The resulting Furolite furan resin is a ready-mixed resin which is curable at temperatures above 100°C (Fig. 1).


Prepreg production technology

Standard textile impregnation equipment was used to produce this furan prepreg. In the first step, the natural fibre textile material is impregnated with (water diluted) furan resin and the



excess resin is pressed out by a calendar press (Fig. 2). In the second step, the resin is dried, thickened and B-staged in a hot air tunnel oven to yield a prepreg material. A variety of woven and knitted fabrics can be impregnated with this equipment.



Production and performance

The prepregs were moulded into test panels and model products using the vacuum consolidation process. The prepregs were placed on an aluminium plate covered with PTFE-glass cloth and vacuum-bagged using release film, breather cloth, a vacuum bag and sealant tape. A vacuum of 0.95 bar was applied and the part was vacuum-cured in an oven. A range of curing parameters were assessed, including high temperatures for short times and low temperatures for longer periods. The standard curing process was 150°C for 15 minutes.


Table 1: Three-point flexure test results for natural fibre-furan prepregs.
Prepreg Fibre content by volume (%) Flexural moPrepreg dulus (GPa) Flexural strength (MPa)
Furan – fine plain weave flax 40% 6.7 90.1
Furan – cross ply unidirectional flax 41% 9.6 99.4
Furan – plain weave hemp 59% 5.5 86.0
Furan – plain weave glass 57% 9.0 104.6
Furan – twill weave carbon 42% 26.2 364.7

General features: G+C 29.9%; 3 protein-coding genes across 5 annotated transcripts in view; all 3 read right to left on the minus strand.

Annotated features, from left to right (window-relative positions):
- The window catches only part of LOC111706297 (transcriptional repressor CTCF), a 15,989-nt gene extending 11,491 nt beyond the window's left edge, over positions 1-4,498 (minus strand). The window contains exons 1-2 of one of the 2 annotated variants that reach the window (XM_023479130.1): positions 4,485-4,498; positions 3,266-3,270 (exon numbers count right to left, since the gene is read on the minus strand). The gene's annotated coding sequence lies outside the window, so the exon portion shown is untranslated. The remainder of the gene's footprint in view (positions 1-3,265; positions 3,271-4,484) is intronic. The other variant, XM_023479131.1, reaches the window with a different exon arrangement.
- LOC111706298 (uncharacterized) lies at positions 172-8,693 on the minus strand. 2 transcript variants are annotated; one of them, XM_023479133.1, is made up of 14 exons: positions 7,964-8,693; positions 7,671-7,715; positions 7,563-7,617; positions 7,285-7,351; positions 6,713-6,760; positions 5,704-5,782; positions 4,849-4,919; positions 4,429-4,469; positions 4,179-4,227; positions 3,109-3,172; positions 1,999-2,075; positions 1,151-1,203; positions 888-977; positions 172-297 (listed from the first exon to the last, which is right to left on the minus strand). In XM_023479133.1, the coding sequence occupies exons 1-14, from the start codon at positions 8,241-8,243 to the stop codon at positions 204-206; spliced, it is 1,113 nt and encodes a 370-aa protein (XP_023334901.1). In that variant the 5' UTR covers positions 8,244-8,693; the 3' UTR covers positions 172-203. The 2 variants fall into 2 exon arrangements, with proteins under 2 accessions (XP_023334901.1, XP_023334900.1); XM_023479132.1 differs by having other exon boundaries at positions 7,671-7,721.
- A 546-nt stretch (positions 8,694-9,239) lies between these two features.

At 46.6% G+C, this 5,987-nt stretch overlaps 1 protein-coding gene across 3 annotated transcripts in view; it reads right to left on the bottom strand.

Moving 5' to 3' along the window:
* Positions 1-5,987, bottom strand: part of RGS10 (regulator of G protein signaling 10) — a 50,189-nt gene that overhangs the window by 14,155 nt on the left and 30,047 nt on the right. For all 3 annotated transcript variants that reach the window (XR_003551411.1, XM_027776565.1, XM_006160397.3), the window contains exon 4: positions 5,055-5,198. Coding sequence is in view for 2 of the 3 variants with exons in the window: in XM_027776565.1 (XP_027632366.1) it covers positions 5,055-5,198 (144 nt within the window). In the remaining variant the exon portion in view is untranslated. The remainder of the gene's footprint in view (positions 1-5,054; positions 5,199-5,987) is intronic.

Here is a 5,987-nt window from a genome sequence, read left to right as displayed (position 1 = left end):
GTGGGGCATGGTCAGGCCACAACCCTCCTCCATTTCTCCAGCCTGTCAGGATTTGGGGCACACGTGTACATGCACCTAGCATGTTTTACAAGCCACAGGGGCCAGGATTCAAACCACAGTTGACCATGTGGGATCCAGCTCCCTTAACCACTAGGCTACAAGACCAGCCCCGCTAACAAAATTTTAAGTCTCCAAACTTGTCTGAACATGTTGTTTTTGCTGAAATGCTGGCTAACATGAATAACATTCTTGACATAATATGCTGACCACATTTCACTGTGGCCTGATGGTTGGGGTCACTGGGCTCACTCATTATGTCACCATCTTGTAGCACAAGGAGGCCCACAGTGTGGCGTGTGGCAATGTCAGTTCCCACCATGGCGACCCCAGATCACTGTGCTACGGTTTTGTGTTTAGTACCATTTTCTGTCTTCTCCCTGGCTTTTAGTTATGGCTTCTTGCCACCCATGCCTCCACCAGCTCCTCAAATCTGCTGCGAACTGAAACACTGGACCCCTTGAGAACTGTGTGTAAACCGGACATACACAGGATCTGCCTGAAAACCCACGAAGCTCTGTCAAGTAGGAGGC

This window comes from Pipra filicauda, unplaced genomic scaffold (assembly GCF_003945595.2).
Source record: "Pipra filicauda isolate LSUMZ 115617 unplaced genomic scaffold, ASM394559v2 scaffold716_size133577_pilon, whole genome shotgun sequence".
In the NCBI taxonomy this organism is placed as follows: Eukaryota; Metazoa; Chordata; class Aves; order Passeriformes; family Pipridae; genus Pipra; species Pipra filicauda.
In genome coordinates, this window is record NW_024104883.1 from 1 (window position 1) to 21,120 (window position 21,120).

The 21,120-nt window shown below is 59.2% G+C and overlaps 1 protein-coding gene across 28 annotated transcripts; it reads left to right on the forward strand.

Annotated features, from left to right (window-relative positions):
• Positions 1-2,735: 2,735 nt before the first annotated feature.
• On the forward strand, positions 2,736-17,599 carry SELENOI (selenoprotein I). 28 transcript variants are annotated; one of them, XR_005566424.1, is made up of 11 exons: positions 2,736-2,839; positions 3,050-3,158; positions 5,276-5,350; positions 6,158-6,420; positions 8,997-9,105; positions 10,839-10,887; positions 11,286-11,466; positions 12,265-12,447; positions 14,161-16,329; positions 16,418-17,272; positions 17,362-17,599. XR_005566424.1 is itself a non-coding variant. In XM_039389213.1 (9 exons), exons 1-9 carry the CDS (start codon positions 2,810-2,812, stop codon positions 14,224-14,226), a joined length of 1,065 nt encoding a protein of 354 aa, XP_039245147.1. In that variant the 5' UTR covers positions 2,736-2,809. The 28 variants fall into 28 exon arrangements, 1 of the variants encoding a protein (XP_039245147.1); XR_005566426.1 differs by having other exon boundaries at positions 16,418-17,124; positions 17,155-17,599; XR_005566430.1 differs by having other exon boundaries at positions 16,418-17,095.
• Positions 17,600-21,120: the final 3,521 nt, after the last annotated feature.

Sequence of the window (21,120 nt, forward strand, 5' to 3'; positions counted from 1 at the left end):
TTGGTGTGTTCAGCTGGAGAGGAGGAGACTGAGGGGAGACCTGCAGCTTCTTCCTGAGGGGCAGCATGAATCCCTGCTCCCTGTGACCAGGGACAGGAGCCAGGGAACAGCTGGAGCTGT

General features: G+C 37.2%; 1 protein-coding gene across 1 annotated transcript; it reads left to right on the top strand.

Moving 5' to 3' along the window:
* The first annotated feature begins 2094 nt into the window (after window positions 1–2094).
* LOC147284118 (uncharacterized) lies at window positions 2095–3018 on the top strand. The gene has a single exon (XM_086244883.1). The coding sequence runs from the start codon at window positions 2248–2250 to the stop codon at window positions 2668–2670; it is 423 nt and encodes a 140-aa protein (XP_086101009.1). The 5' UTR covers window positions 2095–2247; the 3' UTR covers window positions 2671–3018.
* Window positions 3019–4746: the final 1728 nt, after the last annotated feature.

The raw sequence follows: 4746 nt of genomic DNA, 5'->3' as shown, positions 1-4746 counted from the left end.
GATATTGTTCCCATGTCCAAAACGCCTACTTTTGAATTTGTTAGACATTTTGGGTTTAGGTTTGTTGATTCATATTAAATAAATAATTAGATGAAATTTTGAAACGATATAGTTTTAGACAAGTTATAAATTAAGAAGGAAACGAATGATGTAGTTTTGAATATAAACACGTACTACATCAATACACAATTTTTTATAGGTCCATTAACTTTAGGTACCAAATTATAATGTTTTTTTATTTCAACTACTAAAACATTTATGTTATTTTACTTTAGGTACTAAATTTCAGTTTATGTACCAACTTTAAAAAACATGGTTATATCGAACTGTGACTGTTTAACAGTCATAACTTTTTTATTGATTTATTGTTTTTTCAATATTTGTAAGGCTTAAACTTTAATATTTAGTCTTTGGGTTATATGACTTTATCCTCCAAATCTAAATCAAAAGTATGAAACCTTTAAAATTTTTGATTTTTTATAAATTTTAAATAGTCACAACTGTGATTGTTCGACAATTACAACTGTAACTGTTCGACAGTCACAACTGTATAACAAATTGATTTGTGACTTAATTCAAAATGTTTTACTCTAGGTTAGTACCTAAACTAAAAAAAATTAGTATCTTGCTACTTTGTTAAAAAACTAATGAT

More Information...
TransFurans Chemicals is the leading producer of furan chemicals and develops furfuryl alcohol as a platform chemical in thermoset resin, polyol and solvent applications.


NetComposites is a UK-based applied R&D and consulting company specializing in fibre-reinforced polymer composites.


The prepreg panels were tested in three-point flexure according to the ISO 14125 test standard. Selected results are summarised in Table 1.


Prepregs based on a unidirectional flax fabric in a 0/90 cross-ply lay-up showed the highest modulus and strength of the natural fibre fabrics. In fact, these flax prepregs had the same mechanical properties as woven glass prepregs. As expected, carbon fibre-furan prepregs had the highest mechanical properties overall, providing a high-performance, partly biobased system.


The prepreg material was used to manufacture a variety of products including sandwich panels with balsa wood and cork cores, high-performance tubes, and structural automotive parts. These products were also moulded under vacuum on both metallic and composite moulds. In order to achieve a good finish on the A surface of the parts, natural fibre veils were used to eliminate voids and fibre print-through (Fig. 3).




This newly developed natural fibre-furan prepreg material is an exciting intermediate material for the construction of 3D designed structural products. The renewable backbone of its two main constituents – natural fibres and furan resin – creates a fully biomass-based material with high strength and stiffness. Its ease of fabrication opens up routes for large volume applications in the mass transport, automotive and construction industries.